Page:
Countless beliefs, which might be categorised as superstitions by “enlightened outsiders”, affect the behaviour of many, including the educated, and influence consequently to a great extent the social life of the people of Jaffna.
- Kannuru or evil or envious glance, and navuru or envious words of praise. Fundamental to this belief is the notion that an envious person can cause harm to a happy, successful and talented person. One of the reason, so it is claimed, why high fences are put up during the construction of houses is to “provide some protection against the tongue and eye misfortunes, navuru and kannuru respectively
- The calling out of small crows announces the visit of a relative or friends. The chirping of house lizards confirms whatever a person is saying at the time and may mean good fortune.
- When someone sets out on a journey or gets up from bed, bad sights of rattle snakes, widows, beggars, wild animals, black-colored cats etc, mean illness, disorder and misfortune.
- Snakes, frogs, wild birds and large crows possess the power to “disharmonies a woman’s system” and thus cause infertility. Women and children should be protected from these creatures.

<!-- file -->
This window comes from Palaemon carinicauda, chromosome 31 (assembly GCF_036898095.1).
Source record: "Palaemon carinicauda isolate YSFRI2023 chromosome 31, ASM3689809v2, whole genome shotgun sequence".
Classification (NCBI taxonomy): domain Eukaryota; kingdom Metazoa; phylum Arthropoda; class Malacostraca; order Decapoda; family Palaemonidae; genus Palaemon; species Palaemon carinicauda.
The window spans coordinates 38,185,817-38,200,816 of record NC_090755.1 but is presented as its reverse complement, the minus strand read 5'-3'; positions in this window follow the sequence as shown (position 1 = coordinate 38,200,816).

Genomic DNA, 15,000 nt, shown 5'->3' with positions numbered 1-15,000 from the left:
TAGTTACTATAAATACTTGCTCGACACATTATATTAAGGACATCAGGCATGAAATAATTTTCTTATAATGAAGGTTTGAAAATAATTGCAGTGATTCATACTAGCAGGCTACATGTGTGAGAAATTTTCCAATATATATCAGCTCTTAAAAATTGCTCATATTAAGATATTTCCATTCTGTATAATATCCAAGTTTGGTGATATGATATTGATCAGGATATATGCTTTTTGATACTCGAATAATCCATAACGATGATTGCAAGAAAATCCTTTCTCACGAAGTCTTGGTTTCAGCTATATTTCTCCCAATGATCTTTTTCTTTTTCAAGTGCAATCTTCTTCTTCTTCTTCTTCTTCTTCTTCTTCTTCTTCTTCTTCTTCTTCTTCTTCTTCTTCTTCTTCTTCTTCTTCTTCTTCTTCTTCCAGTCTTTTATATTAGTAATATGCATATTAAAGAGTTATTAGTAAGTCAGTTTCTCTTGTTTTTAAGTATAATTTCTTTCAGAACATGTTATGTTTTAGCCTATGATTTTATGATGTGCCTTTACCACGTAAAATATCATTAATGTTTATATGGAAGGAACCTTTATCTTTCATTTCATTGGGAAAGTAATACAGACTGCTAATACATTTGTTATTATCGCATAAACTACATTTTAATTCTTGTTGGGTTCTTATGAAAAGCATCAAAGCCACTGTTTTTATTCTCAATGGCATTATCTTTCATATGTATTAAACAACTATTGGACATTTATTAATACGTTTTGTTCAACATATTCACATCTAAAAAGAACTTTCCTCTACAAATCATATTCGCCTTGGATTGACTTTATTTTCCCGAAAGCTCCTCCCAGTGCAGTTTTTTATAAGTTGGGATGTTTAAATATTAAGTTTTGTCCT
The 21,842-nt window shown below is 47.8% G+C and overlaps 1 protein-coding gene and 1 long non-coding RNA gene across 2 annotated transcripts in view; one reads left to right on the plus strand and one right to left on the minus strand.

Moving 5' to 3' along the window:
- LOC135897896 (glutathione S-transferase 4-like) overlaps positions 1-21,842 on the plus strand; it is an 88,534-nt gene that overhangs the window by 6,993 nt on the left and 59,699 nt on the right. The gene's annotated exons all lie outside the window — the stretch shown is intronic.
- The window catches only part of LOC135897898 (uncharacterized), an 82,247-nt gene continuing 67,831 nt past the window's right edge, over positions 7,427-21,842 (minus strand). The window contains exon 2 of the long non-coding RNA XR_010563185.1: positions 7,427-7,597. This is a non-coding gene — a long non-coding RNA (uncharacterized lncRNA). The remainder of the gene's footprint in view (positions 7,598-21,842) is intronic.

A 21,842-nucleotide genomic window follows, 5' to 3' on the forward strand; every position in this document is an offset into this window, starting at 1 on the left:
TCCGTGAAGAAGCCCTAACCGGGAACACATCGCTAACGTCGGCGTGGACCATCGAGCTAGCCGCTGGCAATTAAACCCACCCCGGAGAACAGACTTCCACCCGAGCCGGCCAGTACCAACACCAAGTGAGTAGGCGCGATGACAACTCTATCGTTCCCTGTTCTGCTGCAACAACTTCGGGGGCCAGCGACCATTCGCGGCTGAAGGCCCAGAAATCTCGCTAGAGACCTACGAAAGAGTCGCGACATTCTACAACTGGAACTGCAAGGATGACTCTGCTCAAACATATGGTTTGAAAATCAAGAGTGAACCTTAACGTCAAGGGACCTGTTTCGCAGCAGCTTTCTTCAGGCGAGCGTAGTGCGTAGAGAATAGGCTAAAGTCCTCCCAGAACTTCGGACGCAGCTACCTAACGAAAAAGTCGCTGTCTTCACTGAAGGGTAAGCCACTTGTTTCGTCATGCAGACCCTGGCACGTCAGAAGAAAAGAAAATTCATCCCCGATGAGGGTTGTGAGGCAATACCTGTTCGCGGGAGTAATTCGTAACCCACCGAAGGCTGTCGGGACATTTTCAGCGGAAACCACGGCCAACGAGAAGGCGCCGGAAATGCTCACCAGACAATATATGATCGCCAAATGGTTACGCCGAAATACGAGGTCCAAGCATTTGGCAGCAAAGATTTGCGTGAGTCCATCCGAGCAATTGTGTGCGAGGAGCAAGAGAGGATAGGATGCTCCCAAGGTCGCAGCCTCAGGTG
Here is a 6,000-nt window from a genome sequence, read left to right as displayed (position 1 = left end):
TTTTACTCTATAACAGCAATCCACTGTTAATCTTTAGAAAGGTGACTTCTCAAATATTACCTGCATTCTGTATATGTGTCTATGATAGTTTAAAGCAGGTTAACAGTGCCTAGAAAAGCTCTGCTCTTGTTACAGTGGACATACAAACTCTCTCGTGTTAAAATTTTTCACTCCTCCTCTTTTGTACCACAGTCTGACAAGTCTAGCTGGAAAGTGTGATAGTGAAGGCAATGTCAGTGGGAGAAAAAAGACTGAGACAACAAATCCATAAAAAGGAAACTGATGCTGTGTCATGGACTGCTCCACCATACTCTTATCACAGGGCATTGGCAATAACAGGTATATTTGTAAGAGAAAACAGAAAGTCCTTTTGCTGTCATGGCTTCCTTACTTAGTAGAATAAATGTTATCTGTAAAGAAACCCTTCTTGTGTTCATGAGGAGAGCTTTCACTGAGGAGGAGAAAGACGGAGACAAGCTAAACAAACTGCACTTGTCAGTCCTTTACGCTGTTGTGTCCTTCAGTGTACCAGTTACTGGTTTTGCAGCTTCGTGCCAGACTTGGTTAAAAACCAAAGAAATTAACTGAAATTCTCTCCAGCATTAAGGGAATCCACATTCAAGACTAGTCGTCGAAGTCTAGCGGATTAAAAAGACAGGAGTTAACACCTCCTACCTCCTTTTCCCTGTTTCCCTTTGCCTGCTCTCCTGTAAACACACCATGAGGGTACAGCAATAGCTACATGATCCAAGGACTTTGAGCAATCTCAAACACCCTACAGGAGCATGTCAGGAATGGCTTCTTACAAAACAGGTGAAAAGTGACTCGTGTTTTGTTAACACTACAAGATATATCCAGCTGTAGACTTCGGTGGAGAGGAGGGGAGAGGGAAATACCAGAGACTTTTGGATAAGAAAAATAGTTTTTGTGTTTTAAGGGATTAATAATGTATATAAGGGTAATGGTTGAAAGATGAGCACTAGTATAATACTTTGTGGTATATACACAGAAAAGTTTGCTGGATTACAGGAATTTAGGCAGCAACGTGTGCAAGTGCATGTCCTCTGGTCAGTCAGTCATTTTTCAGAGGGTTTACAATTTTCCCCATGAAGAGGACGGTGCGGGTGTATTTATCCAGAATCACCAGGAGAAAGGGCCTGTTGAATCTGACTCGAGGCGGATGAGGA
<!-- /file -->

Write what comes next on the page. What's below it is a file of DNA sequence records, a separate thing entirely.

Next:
- A couple’s barrenness may be due to the fact that they are under the curses of gods, Brahmins, animals or stars. Many rituals may be performed in order to get rid of the curses. Childless couples who believe that they are under the curse of snakes may pay annual homage to the guardian goddess of cobras at Nainativu, the island of cobras.
- If a cobra is found in a home, it should not be hurt but, if possible, taken to the temple with offerings. Children born in that house are then named Nagalingham, Nagabushani, Nageswari etc., all bearing the term naga, the Tamil term for cobra.
- Many people believe that cobras carry a precious stone in its hood. They are said to place them in a safe spot while they go in search of food without wandering far of from the spot where they leave their stones. The stones, it is said, may be taken if they are covered with cowdung. Cobras die without the stone. It is believed that at Nainativu, where there are many cobras and where the temple is dedicated to the goddess of the cobras, many gems have been seen shining on dark nights.
- Beside the cobras, cows, cats, peacocks and cocks are sacred. By voluntarily killing a cat, one commits a heinous crime because the “life of a cat is equated with the lives of nine Brahmins”. Cocks and peacocks are sacred to Murugan and hence are to be respected.